MAT is a more 'friendly' entry format than everything relying on STEP. The courses are identical either...
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Shadbury
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macy_m look at vet medddd
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macy_m
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(Original post by Shadbury)
macy_m look at vet medddd
The female ratio is only going to increase when i get in :giggle:
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karl pilkington
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Obv because maths is a male dominated subject full stop due to biology and evolution
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_gcx
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(Original post by Muttley79)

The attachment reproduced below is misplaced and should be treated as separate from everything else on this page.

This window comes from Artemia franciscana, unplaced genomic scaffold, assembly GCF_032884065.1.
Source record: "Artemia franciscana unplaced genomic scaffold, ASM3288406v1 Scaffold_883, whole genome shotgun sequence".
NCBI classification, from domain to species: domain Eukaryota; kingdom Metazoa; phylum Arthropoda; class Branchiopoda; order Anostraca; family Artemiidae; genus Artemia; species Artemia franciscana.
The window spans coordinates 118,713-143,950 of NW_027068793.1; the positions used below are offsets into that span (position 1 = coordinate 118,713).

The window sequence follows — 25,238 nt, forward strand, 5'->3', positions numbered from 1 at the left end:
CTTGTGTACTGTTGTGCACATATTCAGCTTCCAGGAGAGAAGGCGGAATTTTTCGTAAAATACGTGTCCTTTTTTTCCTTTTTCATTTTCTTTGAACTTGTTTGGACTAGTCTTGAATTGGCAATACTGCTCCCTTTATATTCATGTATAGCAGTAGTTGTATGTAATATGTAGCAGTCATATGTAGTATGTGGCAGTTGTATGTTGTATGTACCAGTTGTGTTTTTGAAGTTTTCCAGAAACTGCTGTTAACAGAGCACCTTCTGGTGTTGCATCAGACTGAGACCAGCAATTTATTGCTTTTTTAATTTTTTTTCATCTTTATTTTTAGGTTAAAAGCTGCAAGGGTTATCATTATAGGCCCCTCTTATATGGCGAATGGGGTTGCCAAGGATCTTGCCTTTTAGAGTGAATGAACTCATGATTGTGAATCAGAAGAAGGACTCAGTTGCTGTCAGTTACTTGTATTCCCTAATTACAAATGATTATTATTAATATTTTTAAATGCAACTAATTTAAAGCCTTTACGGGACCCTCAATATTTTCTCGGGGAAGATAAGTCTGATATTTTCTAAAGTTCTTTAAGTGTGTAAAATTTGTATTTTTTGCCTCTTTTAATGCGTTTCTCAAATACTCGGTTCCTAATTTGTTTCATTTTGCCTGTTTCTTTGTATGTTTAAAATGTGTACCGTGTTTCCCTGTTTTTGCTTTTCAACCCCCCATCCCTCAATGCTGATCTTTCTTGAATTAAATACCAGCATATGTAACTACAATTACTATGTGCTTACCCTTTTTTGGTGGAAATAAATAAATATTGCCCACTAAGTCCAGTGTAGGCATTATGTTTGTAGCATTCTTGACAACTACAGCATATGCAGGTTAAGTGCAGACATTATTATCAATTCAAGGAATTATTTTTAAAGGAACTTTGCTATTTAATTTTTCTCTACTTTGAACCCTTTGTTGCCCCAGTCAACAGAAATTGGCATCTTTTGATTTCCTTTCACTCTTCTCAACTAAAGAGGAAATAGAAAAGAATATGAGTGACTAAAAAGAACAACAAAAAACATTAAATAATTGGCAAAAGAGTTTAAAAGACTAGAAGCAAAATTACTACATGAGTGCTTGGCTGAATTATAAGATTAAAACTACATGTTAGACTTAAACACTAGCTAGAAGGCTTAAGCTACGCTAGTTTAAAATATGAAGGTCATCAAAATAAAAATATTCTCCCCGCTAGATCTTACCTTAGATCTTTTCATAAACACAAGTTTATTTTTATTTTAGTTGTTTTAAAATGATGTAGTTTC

MAT is a more 'friendly' entry format than everything relying on STEP. The courses are identical either...
It doesn't account for the attainment gap with step though causing more girls get rejected after step
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GreenCub
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_gcx do you have any thoughts about the proportion of firsts?
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Muttley79
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(Original post by _gcx)
It doesn't account for the attainment gap with step though causing more girls get rejected after step
I would be interested in a breakdown between types of school for this. Some schools give better support for STEP - we don't have a gap.